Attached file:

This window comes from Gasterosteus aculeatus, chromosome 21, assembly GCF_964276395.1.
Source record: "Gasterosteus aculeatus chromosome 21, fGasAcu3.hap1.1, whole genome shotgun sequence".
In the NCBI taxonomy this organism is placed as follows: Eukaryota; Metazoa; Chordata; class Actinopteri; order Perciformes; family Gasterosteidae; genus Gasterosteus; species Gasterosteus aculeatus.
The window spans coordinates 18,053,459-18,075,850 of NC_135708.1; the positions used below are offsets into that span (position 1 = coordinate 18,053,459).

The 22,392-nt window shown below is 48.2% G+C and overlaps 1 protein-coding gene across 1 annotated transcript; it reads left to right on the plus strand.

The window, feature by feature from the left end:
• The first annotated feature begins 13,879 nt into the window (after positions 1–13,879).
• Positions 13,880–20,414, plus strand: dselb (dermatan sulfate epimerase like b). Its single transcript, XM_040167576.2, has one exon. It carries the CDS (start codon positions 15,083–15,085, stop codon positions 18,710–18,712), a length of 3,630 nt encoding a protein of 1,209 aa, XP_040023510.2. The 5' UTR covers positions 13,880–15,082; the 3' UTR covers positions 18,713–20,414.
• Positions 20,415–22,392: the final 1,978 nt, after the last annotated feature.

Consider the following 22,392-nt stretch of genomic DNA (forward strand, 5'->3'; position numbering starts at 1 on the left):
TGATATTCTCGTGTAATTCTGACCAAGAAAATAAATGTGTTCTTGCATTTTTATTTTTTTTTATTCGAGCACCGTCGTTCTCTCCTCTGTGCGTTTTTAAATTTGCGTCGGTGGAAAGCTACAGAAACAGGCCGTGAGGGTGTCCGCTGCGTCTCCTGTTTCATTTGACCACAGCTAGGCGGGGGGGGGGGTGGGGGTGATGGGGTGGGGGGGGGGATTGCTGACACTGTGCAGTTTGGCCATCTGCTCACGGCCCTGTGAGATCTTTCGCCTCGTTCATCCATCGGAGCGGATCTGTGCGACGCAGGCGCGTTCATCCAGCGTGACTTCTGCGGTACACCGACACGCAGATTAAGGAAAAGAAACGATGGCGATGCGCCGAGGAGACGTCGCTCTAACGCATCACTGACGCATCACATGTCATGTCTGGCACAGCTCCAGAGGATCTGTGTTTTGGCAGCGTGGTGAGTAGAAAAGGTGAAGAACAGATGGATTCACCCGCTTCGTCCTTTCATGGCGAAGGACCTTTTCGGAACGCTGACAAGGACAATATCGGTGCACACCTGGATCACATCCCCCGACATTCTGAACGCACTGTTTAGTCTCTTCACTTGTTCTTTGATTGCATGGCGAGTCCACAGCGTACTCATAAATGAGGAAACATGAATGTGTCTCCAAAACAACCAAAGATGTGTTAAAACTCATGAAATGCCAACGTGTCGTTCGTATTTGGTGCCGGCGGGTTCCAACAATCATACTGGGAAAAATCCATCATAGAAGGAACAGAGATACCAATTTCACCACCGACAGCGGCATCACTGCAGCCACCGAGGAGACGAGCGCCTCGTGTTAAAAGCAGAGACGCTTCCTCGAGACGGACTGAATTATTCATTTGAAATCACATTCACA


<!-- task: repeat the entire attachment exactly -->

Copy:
This window comes from Gasterosteus aculeatus, chromosome 21, assembly GCF_964276395.1.
Source record: "Gasterosteus aculeatus chromosome 21, fGasAcu3.hap1.1, whole genome shotgun sequence".
In the NCBI taxonomy this organism is placed as follows: Eukaryota; Metazoa; Chordata; class Actinopteri; order Perciformes; family Gasterosteidae; genus Gasterosteus; species Gasterosteus aculeatus.
The window spans coordinates 18,053,459-18,075,850 of NC_135708.1; the positions used below are offsets into that span (position 1 = coordinate 18,053,459).

The 22,392-nt window shown below is 48.2% G+C and overlaps 1 protein-coding gene across 1 annotated transcript; it reads left to right on the plus strand.

The window, feature by feature from the left end:
• The first annotated feature begins 13,879 nt into the window (after positions 1–13,879).
• Positions 13,880–20,414, plus strand: dselb (dermatan sulfate epimerase like b). Its single transcript, XM_040167576.2, has one exon. It carries the CDS (start codon positions 15,083–15,085, stop codon positions 18,710–18,712), a length of 3,630 nt encoding a protein of 1,209 aa, XP_040023510.2. The 5' UTR covers positions 13,880–15,082; the 3' UTR covers positions 18,713–20,414.
• Positions 20,415–22,392: the final 1,978 nt, after the last annotated feature.

Consider the following 22,392-nt stretch of genomic DNA (forward strand, 5'->3'; position numbering starts at 1 on the left):
TGATATTCTCGTGTAATTCTGACCAAGAAAATAAATGTGTTCTTGCATTTTTATTTTTTTTTATTCGAGCACCGTCGTTCTCTCCTCTGTGCGTTTTTAAATTTGCGTCGGTGGAAAGCTACAGAAACAGGCCGTGAGGGTGTCCGCTGCGTCTCCTGTTTCATTTGACCACAGCTAGGCGGGGGGGGGGGTGGGGGTGATGGGGTGGGGGGGGGGATTGCTGACACTGTGCAGTTTGGCCATCTGCTCACGGCCCTGTGAGATCTTTCGCCTCGTTCATCCATCGGAGCGGATCTGTGCGACGCAGGCGCGTTCATCCAGCGTGACTTCTGCGGTACACCGACACGCAGATTAAGGAAAAGAAACGATGGCGATGCGCCGAGGAGACGTCGCTCTAACGCATCACTGACGCATCACATGTCATGTCTGGCACAGCTCCAGAGGATCTGTGTTTTGGCAGCGTGGTGAGTAGAAAAGGTGAAGAACAGATGGATTCACCCGCTTCGTCCTTTCATGGCGAAGGACCTTTTCGGAACGCTGACAAGGACAATATCGGTGCACACCTGGATCACATCCCCCGACATTCTGAACGCACTGTTTAGTCTCTTCACTTGTTCTTTGATTGCATGGCGAGTCCACAGCGTACTCATAAATGAGGAAACATGAATGTGTCTCCAAAACAACCAAAGATGTGTTAAAACTCATGAAATGCCAACGTGTCGTTCGTATTTGGTGCCGGCGGGTTCCAACAATCATACTGGGAAAAATCCATCATAGAAGGAACAGAGATACCAATTTCACCACCGACAGCGGCATCACTGCAGCCACCGAGGAGACGAGCGCCTCGTGTTAAAAGCAGAGACGCTTCCTCGAGACGGACTGAATTATTCATTTGAAATCACATTCACA